Dr Herman Botes, Head of the Department of Visual Communication at the Faculty of Arts and Design, photographed after obtaining his Doctorate from the University of Stellenbosch.
TELL US MORE ABOUT YOUR CAREER SO FAR. Currently, I’m the Head of the Department of Visual Communication, Faculty of Arts and Design, and have been part of the Faculty’s management team since 2003, when I was first appointed as a Section Head. In 2018, I was elected President of the Southern African Design Educators Forum (DEFSA) and now serve as a DEFSA Senate member. In 2022, I completed the Teaching Advancement at Universities (TAU) Fellowship. I’m frequently involved as a programme evaluator for the Council on Higher Education (CHE) in the accreditation of design-based programmes in South Africa.
WHAT IS THE TITLE OF YOUR PhD DISSERTATION? Exploring critical citizenship and decolonisation as a framework for design education in South Africa
WHO WAS YOUR SUPERVISOR? Prof Elmarie Costandius.
HOW IMPORTANT IS IT ON THIS JOURNEY TO SELECT THE RIGHT SUPERVISOR AND HAVE A GOOD RELATIONSHIP WITH HIM/HER? I believe your relationship with your supervisor is, without a doubt, the greatest determinant of success in a meaningful postgraduate journey. Fortunately, I had the same supervisor for my Master's and Doctoral studies, which allowed me to further explore topics of mutual interest. I have tremendous respect for my supervisor, who is a leading authority in the field. It gives one great comfort to know you are in the hands of an internationally recognised expert.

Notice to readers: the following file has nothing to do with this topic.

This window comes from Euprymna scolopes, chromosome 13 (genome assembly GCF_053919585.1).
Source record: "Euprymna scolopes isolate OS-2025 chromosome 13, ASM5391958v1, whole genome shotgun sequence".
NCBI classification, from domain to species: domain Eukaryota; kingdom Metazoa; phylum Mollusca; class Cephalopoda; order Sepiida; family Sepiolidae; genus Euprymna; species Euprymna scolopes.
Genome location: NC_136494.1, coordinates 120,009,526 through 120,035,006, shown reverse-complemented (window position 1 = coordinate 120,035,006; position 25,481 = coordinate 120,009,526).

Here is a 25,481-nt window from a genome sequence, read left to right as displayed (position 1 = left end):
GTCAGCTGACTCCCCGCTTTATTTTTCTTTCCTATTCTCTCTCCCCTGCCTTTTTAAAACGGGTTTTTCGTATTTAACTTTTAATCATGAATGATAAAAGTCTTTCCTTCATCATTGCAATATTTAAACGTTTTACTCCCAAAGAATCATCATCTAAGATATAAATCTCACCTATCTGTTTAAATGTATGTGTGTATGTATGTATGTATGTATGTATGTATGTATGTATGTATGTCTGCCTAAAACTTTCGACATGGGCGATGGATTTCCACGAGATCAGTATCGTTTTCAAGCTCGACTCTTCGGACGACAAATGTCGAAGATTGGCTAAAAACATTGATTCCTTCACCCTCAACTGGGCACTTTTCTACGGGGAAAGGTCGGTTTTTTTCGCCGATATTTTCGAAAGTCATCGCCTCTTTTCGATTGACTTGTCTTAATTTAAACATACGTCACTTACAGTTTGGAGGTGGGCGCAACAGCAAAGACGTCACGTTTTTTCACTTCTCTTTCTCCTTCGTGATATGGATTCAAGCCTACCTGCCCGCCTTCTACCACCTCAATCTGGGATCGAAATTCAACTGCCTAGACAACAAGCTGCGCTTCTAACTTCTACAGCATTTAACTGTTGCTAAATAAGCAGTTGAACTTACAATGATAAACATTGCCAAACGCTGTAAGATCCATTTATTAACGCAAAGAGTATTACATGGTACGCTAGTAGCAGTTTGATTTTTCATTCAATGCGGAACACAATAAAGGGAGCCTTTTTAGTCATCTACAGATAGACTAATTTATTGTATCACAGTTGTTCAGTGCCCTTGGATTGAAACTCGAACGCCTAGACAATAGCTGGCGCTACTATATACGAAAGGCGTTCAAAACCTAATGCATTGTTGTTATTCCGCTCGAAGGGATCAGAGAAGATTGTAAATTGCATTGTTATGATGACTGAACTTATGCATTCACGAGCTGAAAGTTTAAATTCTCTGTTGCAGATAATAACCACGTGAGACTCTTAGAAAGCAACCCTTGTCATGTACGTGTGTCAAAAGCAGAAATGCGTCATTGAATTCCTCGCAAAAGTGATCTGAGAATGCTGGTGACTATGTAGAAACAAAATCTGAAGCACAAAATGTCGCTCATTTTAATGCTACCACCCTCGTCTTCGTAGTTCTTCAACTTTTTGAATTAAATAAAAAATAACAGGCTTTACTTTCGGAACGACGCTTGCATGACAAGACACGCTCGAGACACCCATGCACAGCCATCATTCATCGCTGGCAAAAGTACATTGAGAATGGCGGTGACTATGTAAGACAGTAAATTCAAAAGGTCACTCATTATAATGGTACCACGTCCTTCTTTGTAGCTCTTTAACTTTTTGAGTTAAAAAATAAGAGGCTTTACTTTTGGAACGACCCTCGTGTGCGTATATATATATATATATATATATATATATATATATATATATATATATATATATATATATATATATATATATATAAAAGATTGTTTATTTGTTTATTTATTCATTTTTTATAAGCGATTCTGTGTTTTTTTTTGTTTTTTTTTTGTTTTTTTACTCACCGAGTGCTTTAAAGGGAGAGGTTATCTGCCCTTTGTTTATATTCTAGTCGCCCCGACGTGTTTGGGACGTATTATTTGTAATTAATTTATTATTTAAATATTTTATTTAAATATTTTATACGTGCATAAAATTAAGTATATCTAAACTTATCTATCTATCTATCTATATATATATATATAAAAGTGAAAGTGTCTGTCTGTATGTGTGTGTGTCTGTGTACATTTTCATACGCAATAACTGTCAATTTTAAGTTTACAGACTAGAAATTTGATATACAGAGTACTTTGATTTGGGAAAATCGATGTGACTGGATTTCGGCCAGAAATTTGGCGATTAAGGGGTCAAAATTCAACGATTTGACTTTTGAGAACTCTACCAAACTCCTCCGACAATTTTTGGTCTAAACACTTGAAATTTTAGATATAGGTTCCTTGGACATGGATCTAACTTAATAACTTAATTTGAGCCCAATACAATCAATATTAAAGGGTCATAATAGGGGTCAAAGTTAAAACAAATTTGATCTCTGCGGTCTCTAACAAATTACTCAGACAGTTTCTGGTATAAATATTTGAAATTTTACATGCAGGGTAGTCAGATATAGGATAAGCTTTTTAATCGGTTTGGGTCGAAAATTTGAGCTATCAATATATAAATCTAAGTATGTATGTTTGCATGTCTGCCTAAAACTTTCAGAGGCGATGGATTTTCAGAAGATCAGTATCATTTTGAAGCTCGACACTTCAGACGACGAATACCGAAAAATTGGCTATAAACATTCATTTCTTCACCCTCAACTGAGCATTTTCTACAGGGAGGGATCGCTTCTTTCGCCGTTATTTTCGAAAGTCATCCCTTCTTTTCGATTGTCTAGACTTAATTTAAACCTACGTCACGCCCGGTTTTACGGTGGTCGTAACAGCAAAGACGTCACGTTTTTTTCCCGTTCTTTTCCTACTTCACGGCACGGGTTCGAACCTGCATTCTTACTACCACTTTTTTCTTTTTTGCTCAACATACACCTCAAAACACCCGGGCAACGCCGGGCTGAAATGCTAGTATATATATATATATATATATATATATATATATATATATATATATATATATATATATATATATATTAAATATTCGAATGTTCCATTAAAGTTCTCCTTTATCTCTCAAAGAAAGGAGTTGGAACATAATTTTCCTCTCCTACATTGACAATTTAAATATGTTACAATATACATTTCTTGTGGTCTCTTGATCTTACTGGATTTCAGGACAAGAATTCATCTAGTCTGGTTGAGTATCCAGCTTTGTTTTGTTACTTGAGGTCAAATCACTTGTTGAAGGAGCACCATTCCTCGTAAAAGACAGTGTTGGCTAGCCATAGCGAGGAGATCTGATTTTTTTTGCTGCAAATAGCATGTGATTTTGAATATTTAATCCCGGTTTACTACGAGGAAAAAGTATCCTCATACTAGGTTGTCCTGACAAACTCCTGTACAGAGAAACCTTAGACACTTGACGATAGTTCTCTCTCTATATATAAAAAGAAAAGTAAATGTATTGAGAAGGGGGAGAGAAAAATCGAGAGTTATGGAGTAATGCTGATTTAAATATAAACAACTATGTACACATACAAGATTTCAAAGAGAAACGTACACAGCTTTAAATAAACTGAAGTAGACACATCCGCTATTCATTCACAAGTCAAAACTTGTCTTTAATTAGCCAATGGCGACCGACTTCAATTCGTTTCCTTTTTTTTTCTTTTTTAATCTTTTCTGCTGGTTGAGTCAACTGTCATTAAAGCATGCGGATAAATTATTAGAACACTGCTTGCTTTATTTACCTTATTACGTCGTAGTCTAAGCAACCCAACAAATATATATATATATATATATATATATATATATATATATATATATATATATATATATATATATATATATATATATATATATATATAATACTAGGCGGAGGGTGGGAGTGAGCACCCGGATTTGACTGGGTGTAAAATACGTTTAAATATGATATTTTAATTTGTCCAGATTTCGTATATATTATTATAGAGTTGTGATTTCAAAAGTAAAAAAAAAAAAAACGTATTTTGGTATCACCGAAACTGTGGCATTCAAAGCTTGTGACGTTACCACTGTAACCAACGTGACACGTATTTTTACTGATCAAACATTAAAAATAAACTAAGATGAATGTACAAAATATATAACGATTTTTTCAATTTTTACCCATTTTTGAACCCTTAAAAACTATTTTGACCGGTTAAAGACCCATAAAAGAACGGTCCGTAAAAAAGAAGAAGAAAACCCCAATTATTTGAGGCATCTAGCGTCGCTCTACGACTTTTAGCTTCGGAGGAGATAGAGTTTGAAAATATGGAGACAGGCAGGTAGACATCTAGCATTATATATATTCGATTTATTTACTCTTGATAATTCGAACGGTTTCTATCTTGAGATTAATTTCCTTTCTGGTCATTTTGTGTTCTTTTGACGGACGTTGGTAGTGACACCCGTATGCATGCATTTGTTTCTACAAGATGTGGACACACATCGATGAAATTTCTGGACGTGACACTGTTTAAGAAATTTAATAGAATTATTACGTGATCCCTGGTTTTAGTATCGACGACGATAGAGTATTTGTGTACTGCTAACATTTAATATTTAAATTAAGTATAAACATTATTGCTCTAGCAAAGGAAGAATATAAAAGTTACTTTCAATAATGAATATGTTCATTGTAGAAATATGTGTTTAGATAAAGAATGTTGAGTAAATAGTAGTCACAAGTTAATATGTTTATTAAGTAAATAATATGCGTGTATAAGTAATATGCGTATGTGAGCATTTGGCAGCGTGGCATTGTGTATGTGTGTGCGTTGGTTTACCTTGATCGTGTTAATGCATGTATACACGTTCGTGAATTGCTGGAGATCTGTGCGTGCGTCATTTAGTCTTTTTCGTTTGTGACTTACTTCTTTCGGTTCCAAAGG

SHORTLY EXPLAIN THE MAJOR FINDINGS/DISCOVERIES MADE AS PART OF YOUR STUDY AND HOW THEY CONTRIBUTE TO THE CURRENT BODY OF KNOWLEDGE IN THIS FIELD. This study explores how critical citizenship and decolonisation perspectives can contribute to a design pedagogy for citizen designer education. Considering the negative impact of increasing social and economic inequality on social justice, the study argues that South Africa requires conscientised citizen designers who can think and act beyond current expectations. The research contributes to the field of design education by identifying a wide variety of relevant and significant themes in critical citizenship and decolonisation perspectives that could be considered for implementation by design educators in their specific discipline when working towards developing a South African citizen designer.
WHAT ADVICE DO YOU HAVE FOR FELLOW STAFF MEMBERS WHO ARE BUSY WITH THEIR DOCTORAL STUDIES OR ARE CONTEMPLATING SUCH STUDIES? Postgraduate studies are an exercise in perseverance; keep your focus and do not embark on this journey if you are not very passionate about the topic you are researching.
WHAT ARE YOUR RESEARCH INTERESTS, AND HOW IMPORTANT IS RESEARCH OUTPUT IN THE ARTS? I’m focused on the advancement of design education in South Africa. Research output in the field of design education is growing exponentially in South Africa, and I’m excited to see how the body of knowledge has grown since I became a design educator more than 25 years ago.
HOW WILL YOU ENCOURAGE A CURRENT STUDENT TO PURSUE POSTGRADUATE STUDIES? Generally, students in the field of design do not require postgraduate qualifications if they wish to flourish in the industry. Therefore, students who proceed to postgraduate studies are highly likely to pursue a career as an academic. For me, the decision to become an academic is a calling that comes from the heart and is fuelled by passion. If you do not hear the calling from your heart, do not pursue postgraduate studies.
WHAT ARE YOUR AMBITIONS ACADEMICALLY AT THIS STAGE OF YOUR CAREER? For now, my ambition is to focus on building my profile as an author and editor. I’m excited about the prospect of collaborating with colleagues at TUT, as well as South African and international academics.